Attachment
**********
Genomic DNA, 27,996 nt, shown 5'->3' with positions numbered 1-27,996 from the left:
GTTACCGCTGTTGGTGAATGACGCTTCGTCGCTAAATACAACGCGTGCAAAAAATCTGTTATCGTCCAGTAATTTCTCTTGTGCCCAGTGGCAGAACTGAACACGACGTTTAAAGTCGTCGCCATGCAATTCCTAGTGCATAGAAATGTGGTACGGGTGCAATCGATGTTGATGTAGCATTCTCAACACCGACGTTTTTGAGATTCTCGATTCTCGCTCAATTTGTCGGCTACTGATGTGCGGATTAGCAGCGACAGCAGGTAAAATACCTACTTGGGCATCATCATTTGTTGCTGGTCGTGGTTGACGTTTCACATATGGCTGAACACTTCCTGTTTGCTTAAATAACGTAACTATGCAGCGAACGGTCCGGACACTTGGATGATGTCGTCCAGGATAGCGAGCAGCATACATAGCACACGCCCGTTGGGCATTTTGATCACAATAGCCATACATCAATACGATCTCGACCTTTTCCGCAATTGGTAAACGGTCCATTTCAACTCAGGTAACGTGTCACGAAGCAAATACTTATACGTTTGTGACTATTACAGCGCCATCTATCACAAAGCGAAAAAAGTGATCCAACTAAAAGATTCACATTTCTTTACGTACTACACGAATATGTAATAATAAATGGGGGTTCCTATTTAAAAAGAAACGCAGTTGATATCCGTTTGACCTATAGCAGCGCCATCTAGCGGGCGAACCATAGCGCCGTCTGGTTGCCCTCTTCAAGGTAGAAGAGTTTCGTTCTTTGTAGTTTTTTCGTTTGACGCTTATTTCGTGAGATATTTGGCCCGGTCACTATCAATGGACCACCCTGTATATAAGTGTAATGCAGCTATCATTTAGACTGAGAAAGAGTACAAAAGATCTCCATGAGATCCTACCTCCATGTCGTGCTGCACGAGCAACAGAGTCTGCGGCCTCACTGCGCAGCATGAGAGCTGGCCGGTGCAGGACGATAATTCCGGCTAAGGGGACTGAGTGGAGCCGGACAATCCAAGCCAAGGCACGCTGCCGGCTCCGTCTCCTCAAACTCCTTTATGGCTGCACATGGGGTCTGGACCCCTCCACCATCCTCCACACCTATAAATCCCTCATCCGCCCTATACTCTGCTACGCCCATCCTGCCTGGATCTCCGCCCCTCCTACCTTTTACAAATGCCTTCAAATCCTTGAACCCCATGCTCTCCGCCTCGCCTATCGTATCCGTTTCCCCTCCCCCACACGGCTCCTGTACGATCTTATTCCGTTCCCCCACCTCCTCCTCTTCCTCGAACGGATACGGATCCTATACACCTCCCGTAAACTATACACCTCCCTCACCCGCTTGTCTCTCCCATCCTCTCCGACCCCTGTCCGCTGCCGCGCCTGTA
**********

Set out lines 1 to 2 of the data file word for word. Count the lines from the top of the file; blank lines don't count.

Genomic DNA, 27,996 nt, shown 5'->3' with positions numbered 1-27,996 from the left:
GTTACCGCTGTTGGTGAATGACGCTTCGTCGCTAAATACAACGCGTGCAAAAAATCTGTTATCGTCCAGTAATTTCTCTTGTGCCCAGTGGCAGAACTGAACACGACGTTTAAAGTCGTCGCCATGCAATTCCTAGTGCATAGAAATGTGGTACGGGTGCAATCGATGTTGATGTAGCATTCTCAACACCGACGTTTTTGAGATTCTCGATTCTCGCTCAATTTGTCGGCTACTGATGTGCGGATTAGCAGCGACAGCAGGTAAAATACCTACTTGGGCATCATCATTTGTTGCTGGTCGTGGTTGACGTTTCACATATGGCTGAACACTTCCTGTTTGCTTAAATAACGTAACTATGCAGCGAACGGTCCGGACACTTGGATGATGTCGTCCAGGATAGCGAGCAGCATACATAGCACACGCCCGTTGGGCATTTTGATCACAATAGCCATACATCAATACGATCTCGACCTTTTCCGCAATTGGTAAACGGTCCATTTCAACTCAGGTAACGTGTCACGAAGCAAATACTTATACGTTTGTGACTATTACAGCGCCATCTATCACAAAGCGAAAAAAGTGATCCAACTAAAAGATTCACATTTCTTTACGTACTACACGAATATGTAATAATAAATGGGGGTTCCTATTTAAAAAGAAACGCAGTTGATATCCGTTTGACCTATAGCAGCGCCATCTAGCGGGCGAACCATAGCGCCGTCTGGTTGCCCTCTTCAAGGTAGAAGAGTTTCGTTCTTTGTAGTTTTTTCGTTTGACGCTTATTTCGTGAGATATTTGGCCCGGTCACTATCAATGGACCACCCTGTATATAAGTGTAATGCAGCTATCATTTAGACTGAGAAAGAGTACAAAAGATCTCCATGAGATCCTACCTCCATGTCGTGCTGCACGAGCAACAGAGTCTGCGGCCTCACTGCGCAGCATGAGAGCTGGCCGGTGCAGGACGATAATTCCGGCTAAGGGGACTGAGTGGAGCCGGACAATCCAAGCCAAGGCACGCTGCCGGCTCCGTCTCCTCAAACTCCTTTATGGCTGCACATGGGGTCTGGACCCCTCCACCATCCTCCACACCTATAAATCCCTCATCCGCCCTATACTCTGCTACGCCCATCCTGCCTGGATCTCCGCCCCTCCTACCTTTTACAAATGCCTTCAAATCCTTGAACCCCATGCTCTCCGCCTCGCCTATCGTATCCGTTTCCCCTCCCCCACACGGCTCCTGTACGATCTTATTCCGTTCCCCCACCTCCTCCTCTTCCTCGAACGGATACGGATCCTATACACCTCCCGTAAACTATACACCTCCCTCACCCGCTTGTCTCTCCCATCCTCTCCGACCCCTGTCCGCTGCCGCGCCTGTA